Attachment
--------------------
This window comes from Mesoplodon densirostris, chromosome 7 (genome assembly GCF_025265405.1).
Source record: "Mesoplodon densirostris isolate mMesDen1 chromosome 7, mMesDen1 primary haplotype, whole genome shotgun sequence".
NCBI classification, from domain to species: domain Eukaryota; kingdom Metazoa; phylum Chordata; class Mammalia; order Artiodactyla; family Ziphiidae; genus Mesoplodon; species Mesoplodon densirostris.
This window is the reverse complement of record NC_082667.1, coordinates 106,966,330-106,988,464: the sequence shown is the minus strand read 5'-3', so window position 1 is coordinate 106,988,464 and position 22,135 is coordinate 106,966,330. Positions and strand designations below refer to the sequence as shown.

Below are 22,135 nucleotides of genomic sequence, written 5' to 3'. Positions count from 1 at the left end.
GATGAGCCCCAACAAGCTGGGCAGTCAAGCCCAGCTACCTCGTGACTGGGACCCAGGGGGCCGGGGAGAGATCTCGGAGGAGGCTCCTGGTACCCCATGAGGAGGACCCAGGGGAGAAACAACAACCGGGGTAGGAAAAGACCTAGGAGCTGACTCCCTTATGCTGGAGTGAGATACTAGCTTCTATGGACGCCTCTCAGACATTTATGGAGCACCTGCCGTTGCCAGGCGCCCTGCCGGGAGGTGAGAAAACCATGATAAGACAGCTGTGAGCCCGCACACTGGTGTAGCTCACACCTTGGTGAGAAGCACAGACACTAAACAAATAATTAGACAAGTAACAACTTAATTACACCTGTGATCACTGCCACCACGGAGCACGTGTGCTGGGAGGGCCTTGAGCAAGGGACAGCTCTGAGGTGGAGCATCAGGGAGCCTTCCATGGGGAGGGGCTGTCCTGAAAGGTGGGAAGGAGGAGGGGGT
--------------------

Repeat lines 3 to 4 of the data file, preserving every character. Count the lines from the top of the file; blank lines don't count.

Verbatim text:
NCBI classification, from domain to species: domain Eukaryota; kingdom Metazoa; phylum Chordata; class Mammalia; order Artiodactyla; family Ziphiidae; genus Mesoplodon; species Mesoplodon densirostris.
This window is the reverse complement of record NC_082667.1, coordinates 106,966,330-106,988,464: the sequence shown is the minus strand read 5'-3', so window position 1 is coordinate 106,988,464 and position 22,135 is coordinate 106,966,330. Positions and strand designations below refer to the sequence as shown.